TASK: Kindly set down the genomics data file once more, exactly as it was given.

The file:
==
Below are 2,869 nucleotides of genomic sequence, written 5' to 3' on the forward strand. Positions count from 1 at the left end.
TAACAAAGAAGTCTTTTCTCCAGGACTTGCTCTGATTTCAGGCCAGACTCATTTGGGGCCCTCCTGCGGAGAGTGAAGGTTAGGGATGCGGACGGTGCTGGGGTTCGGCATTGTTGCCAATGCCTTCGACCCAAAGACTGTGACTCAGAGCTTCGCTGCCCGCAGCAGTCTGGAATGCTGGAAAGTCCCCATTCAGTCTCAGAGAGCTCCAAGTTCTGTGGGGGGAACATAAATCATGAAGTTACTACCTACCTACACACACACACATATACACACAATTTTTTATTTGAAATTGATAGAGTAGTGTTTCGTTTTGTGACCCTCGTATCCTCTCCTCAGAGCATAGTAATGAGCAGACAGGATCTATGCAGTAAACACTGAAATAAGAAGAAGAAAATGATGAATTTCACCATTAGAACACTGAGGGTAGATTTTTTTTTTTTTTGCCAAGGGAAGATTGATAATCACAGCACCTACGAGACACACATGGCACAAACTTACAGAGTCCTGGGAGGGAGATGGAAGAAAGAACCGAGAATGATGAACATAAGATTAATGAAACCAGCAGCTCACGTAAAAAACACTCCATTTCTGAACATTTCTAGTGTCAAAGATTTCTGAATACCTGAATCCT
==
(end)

Below are 2,869 nucleotides of genomic sequence, written 5' to 3' on the forward strand. Positions count from 1 at the left end.
TAACAAAGAAGTCTTTTCTCCAGGACTTGCTCTGATTTCAGGCCAGACTCATTTGGGGCCCTCCTGCGGAGAGTGAAGGTTAGGGATGCGGACGGTGCTGGGGTTCGGCATTGTTGCCAATGCCTTCGACCCAAAGACTGTGACTCAGAGCTTCGCTGCCCGCAGCAGTCTGGAATGCTGGAAAGTCCCCATTCAGTCTCAGAGAGCTCCAAGTTCTGTGGGGGGAACATAAATCATGAAGTTACTACCTACCTACACACACACACATATACACACAATTTTTTATTTGAAATTGATAGAGTAGTGTTTCGTTTTGTGACCCTCGTATCCTCTCCTCAGAGCATAGTAATGAGCAGACAGGATCTATGCAGTAAACACTGAAATAAGAAGAAGAAAATGATGAATTTCACCATTAGAACACTGAGGGTAGATTTTTTTTTTTTTTGCCAAGGGAAGATTGATAATCACAGCACCTACGAGACACACATGGCACAAACTTACAGAGTCCTGGGAGGGAGATGGAAGAAAGAACCGAGAATGATGAACATAAGATTAATGAAACCAGCAGCTCACGTAAAAAACACTCCATTTCTGAACATTTCTAGTGTCAAAGATTTCTGAATACCTGAATCCT